Rock band feuds were once all the rage. From Megadeth versus Metallica to Tommy Lee versus Kid Rock, there was a time when rockers made no hesitation throwing harsh words, and sometimes fists, at each other. Punk rock bands, like Sum 41, were no strangers to stirring up trouble either. Recently frontman Deryck Whibley set the record straight exclusively with PopCulture.com on one of the band's most infamous, and nearly mythical, feuds. The whole thing was almost entirely contained in the Nashville, Tennessee area in 2000, while Sum 41 and defunct pop-rockers SR-71 were playing Buzzfest — a festival sponsored by local rock radio station 102.9 The Buzz.
As the rumor went, the two bands got into some kind of scuffle, which also led to a war of words once they both hit the stage. Whibley, however, indicated that the verbal jabs were essentially all this legend amounted to in real life. Reflecting on the incident now, the singer firmly states, "It was something that was really dumb, it was not anything that really needed to ever happen."
"We were only about 19, 20, maybe at that point. In those days, I mean, we were just, everything was funny to us. We never really took anything too seriously. So if we were making fun of somebody or said something on the stage, we didn't really care too much about it. But it was easy to set us off at the same time," he told PopCulture. "So all it would take was somebody to tell us that somebody said something about us. We didn't even have to hear it. This is how young and dumb we were. People say, 'Hey, these guys are talking s— about you guys,' and we're like, 'Oh, I'm going to go up on stage and say something then.' It was kind of like that."
Whibley then explained that Sum 41 got some unreliable information that ticked them off. "Somebody had said, and this is deep background. But when we were trying to get signed, we had shopped our music to RCA Records and we passed on it. But our manager was good friends with somebody there he came to us and said that he had heard that they were going to try to turn this band that they already had into a band like us. They didn't think we were good enough, but they were going to take our sort of vibe and our sound and sort of mold it into this other band called SR-71, blah, blah, blah," he said. "So that's what we were told and that's what set us off, whether that's true, I don't think, it's probably not true at all. But we're 19 years old. That's what we get told. We had a few drinks and then we saw them watching us on the side of the stage. That's what triggered it."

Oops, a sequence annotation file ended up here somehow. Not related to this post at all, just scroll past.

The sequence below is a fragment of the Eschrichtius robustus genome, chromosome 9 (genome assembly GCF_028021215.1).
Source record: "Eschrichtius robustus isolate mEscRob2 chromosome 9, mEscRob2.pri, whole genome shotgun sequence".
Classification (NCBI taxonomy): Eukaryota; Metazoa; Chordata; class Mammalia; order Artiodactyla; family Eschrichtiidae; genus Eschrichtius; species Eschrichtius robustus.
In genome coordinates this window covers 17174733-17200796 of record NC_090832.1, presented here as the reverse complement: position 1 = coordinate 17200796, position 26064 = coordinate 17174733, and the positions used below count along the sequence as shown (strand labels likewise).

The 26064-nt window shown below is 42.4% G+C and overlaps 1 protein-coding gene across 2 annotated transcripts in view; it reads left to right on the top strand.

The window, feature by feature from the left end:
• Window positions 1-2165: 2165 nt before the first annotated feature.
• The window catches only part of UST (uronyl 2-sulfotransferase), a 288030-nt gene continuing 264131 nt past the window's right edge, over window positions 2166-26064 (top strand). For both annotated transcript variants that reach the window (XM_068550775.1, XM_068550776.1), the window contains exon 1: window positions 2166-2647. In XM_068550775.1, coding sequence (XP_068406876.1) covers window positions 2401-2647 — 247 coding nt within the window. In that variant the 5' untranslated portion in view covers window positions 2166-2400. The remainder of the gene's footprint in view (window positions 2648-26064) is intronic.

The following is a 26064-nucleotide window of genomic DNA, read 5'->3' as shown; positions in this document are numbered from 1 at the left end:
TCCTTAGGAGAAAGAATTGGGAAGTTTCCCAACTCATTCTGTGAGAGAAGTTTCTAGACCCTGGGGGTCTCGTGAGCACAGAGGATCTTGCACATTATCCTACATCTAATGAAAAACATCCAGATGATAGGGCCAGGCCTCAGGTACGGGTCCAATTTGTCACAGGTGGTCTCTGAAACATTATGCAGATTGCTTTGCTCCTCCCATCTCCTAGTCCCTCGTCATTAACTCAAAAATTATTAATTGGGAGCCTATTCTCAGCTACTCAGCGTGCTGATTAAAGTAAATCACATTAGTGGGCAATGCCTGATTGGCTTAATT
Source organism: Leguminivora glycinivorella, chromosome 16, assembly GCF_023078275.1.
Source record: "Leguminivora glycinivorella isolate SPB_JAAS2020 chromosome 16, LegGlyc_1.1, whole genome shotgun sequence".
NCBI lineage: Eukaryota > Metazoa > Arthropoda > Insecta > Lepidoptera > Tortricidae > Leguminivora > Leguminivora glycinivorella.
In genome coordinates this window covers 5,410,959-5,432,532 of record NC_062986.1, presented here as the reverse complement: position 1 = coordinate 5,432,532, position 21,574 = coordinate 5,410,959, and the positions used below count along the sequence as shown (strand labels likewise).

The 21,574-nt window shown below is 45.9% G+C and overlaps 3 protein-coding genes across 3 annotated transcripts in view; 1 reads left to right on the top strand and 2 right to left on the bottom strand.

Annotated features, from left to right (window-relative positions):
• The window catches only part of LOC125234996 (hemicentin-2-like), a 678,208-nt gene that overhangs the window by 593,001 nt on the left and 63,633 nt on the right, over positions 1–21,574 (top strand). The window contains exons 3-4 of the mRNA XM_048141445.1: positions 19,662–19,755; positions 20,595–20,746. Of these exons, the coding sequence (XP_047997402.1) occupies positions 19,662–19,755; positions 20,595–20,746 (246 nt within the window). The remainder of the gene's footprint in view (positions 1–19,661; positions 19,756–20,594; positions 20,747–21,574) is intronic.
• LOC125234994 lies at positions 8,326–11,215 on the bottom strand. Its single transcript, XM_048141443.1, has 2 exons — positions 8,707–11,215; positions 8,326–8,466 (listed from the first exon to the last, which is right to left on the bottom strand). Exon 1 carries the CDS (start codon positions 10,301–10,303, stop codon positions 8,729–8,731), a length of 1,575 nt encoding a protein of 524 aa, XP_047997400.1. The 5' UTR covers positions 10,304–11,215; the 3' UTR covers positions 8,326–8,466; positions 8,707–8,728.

Whibley then revealed that, initially, he "didn't plan to go up and say anything on stage." However, he "saw them at the side of the stage" and assumed "these guys are just watching us to rip us off even more." The Canadian rocker adds: "I started saying something and got the crowd to whatever I did, chant 'SR-71 sucks.' Something like that. They were coming on right after us. So I thought that was fun. Our last song, the entire crowd chants 'SR- 71 sucks' right as they're about to come out."
As for why the young Whibley felt the need to antagonize, elder Whibley confessed, "We grew up liking these band feuds that were not real feuds. They were just sort of, we weren't really trying to fight anybody or wanting to fight anybody. It was more we liked the Blur/Oasis kind of feud, and no one was doing anything like that anymore. And I think we just thought, 'let's just disrupt some s—.' We were not really upset about any of it. 'Let's f— some s— up and have some fun.' And then hopefully it's a playful back and forth."
Ultimately, the feud dissipated almost as soon as it started, leaving it to be nothing more than a faint echo in the Hall of Rock Feuds. These days, Sum 41 are far more preoccupied with writing, recording, and touring than they are with beefing, and SR-71 founder Mitch Allan has gone on to become a songwriter and mega-producer, working with artists such as Demi Lovato and Dixie D'Amelio. Fans can next catch Sum 41 on the "Blame Canada" tour — with Simple Plan, Set it Off, and Magnolia Park — which kicks off on April 29 in Raleigh, NC. A full list of dates for the Blame Canada tour, as well as access to tickets, is available by clicking here.